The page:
I played the hand I was dealt. I just wasn’t very good at the game and I had shitty luck. Maybe the deck was stacked against me from the beginning. They say the House always wins. Well tonight, the Big House will win again. And who says the die are any different? Go ahead, shake and let ‘em roll.
Yeah, the sixes have me.
Remember the Unreliable Narrator? Well, guess who’s talking? Yeah. In my short story the unknown speaker has come to believe he/she belongs on death row. The speaker believes his/herself to have been trapped in an inescapable lifestyle.
In Capote, Clifton Collins Jr. plays a character who had a rough upbringing (and that’s putting it very lightly). It’s as if Perry, his character, was set off on a dark and brutal path that led him to the murders that put him on death row.
Then in 187, Collins Jr. plays another character (Cesar) who sees himself trapped by his own lifestyle. A violent world of gangs and intense cultural need to assert dominance Cesar is seen witnessing a young man get gunned down. He doesn’t even flinch. Toward the end of the film the teacher Cesar has set out to kill is wildly confronting him, calling his violent machismo out as “bullshit”. Cesar screams back, “It’s all I’ve got!”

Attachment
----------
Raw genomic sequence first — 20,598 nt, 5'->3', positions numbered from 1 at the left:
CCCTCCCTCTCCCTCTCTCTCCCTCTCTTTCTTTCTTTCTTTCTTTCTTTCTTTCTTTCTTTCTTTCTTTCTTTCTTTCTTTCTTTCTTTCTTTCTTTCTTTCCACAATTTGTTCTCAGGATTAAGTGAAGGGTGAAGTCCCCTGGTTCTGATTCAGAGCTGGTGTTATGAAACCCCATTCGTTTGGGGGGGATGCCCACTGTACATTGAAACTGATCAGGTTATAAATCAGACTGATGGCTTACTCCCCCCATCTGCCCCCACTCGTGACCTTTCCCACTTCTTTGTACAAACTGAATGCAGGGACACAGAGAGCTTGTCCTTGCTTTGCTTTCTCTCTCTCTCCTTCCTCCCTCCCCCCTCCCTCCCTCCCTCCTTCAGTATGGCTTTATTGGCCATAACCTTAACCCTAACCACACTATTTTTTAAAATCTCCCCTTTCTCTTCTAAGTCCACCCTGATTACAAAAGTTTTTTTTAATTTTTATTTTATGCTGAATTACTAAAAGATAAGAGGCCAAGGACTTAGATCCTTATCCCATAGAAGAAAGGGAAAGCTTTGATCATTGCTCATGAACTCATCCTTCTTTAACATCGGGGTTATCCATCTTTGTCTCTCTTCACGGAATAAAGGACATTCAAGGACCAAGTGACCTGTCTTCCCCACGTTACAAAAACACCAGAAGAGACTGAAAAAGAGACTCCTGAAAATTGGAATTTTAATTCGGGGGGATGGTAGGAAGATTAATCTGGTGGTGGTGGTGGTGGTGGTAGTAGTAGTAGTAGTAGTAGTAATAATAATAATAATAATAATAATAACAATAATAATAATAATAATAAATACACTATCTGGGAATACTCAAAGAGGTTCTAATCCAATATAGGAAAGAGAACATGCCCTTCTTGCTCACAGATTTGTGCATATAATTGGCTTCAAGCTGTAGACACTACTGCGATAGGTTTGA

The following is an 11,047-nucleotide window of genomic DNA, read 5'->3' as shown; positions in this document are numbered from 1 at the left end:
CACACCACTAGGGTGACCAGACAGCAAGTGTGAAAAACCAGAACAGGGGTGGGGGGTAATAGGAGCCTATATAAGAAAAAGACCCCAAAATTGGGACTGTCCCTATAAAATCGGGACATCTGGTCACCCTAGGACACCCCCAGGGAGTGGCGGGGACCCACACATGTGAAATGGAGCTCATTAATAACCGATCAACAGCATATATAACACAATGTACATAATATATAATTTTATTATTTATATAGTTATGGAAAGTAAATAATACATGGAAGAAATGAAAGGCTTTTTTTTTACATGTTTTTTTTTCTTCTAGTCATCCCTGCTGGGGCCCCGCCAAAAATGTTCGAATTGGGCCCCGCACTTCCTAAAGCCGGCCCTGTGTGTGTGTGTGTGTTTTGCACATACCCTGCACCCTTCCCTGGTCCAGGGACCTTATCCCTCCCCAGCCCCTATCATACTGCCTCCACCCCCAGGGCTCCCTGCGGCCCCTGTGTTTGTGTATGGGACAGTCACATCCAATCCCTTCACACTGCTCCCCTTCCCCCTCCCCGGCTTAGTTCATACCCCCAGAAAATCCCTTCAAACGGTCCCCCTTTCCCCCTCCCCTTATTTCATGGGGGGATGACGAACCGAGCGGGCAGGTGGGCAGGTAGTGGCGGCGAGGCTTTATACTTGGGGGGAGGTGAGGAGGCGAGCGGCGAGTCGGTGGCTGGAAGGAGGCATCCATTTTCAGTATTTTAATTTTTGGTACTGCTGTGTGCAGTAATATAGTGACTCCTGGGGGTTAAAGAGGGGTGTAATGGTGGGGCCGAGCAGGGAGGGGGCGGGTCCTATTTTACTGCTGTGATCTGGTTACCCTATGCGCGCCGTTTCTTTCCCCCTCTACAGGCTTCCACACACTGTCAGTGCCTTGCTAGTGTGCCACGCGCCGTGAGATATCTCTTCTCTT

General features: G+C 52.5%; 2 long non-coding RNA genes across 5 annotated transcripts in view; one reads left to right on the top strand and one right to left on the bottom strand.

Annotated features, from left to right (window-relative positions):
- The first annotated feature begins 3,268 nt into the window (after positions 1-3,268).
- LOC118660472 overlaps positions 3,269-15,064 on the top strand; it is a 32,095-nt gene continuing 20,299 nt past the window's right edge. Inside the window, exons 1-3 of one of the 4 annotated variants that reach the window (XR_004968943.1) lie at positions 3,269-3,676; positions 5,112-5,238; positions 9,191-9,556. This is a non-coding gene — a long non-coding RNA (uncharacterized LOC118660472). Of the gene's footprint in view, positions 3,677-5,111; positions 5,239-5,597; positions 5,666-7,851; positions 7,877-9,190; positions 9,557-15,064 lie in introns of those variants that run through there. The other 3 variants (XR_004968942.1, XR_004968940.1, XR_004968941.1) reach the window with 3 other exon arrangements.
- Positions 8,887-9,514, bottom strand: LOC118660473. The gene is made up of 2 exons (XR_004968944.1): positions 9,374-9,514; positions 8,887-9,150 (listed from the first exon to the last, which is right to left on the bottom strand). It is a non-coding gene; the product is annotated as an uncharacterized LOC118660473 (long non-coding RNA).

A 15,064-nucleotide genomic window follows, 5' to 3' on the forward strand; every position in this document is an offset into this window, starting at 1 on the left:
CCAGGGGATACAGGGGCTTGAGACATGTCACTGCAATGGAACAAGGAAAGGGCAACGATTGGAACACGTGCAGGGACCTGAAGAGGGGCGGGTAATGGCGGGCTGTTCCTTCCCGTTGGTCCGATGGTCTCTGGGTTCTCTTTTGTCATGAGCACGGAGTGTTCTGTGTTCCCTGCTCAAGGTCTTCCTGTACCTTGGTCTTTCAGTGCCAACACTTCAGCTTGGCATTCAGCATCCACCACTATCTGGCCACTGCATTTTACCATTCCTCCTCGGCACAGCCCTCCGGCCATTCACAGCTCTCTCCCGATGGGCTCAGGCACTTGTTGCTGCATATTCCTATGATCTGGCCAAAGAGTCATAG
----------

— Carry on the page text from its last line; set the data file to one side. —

After watching 187, I found myself crying. A lot. As someone who works hard to set myself on the best path I can it really affects me when I see a destructive downward spiral. My Dad worked in a jail ministry for years. I grew up hearing how he would see the same people over and over, returning after their release. He would talk about the problem with the justice system.
They call it a “correctional facility” but that isn’t what it is. It isn’t correcting anything. My Dad described the pattern. When a person is released from jail they more often than not end up going back to the same friends, the same neighborhood. They get caught up in the same activities that had put them in jail in the first place. Without an option, a way to break cycle, the system keeps pulling them in.
I’ve been aware of this fault in the system for a years. I’ve wanted to help, but how? My Dad always said that he wanted to create a place for people to go after jail. Teach them the skills they needed to change the course of their life. It just never worked out for him to do that here. But I recently learned of just such an organization. A place called Homeboy Industries. I had heard the name before, but Clifton Collins Jr. and his Instagram got me looking closer. And I love what I see.
Homeboy Industries does exactly what my Dad had always wanted to do here. So once I’ve moved back to Los Angeles I’m going to find a way to get involved. There are people who have helped heal me from my own internal battles. People who have saved me from self-destruction, from giving up. I’d like to repay them by giving back. And I think I’ve finally found a way to do that.
Clifton Collins Jr. his films and Instagram have been part of that inspiration. So, thank you. I felt the need to say so.